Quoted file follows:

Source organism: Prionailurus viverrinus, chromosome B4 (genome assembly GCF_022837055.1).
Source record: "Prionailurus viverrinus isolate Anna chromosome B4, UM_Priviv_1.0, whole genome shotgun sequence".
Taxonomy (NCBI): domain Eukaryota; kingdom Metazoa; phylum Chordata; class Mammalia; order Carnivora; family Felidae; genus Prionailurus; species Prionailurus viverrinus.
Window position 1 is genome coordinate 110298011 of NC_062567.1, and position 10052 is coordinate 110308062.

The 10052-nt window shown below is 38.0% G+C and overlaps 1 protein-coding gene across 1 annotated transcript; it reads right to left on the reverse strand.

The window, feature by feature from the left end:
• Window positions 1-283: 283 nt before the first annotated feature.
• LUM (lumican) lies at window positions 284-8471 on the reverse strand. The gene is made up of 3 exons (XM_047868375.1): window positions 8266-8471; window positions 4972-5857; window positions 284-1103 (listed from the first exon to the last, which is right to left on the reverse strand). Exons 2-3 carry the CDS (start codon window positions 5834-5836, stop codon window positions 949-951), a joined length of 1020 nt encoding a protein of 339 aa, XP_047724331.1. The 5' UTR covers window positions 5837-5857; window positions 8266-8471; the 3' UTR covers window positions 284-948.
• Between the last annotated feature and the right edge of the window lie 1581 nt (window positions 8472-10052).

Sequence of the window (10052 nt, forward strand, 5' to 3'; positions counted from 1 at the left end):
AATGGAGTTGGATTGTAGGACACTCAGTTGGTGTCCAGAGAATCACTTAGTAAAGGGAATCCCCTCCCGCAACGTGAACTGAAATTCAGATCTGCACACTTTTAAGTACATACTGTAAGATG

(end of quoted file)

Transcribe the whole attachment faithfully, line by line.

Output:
Source organism: Prionailurus viverrinus, chromosome B4 (genome assembly GCF_022837055.1).
Source record: "Prionailurus viverrinus isolate Anna chromosome B4, UM_Priviv_1.0, whole genome shotgun sequence".
Taxonomy (NCBI): domain Eukaryota; kingdom Metazoa; phylum Chordata; class Mammalia; order Carnivora; family Felidae; genus Prionailurus; species Prionailurus viverrinus.
Window position 1 is genome coordinate 110298011 of NC_062567.1, and position 10052 is coordinate 110308062.

The 10052-nt window shown below is 38.0% G+C and overlaps 1 protein-coding gene across 1 annotated transcript; it reads right to left on the reverse strand.

The window, feature by feature from the left end:
• Window positions 1-283: 283 nt before the first annotated feature.
• LUM (lumican) lies at window positions 284-8471 on the reverse strand. The gene is made up of 3 exons (XM_047868375.1): window positions 8266-8471; window positions 4972-5857; window positions 284-1103 (listed from the first exon to the last, which is right to left on the reverse strand). Exons 2-3 carry the CDS (start codon window positions 5834-5836, stop codon window positions 949-951), a joined length of 1020 nt encoding a protein of 339 aa, XP_047724331.1. The 5' UTR covers window positions 5837-5857; window positions 8266-8471; the 3' UTR covers window positions 284-948.
• Between the last annotated feature and the right edge of the window lie 1581 nt (window positions 8472-10052).

Sequence of the window (10052 nt, forward strand, 5' to 3'; positions counted from 1 at the left end):
AATGGAGTTGGATTGTAGGACACTCAGTTGGTGTCCAGAGAATCACTTAGTAAAGGGAATCCCCTCCCGCAACGTGAACTGAAATTCAGATCTGCACACTTTTAAGTACATACTGTAAGATG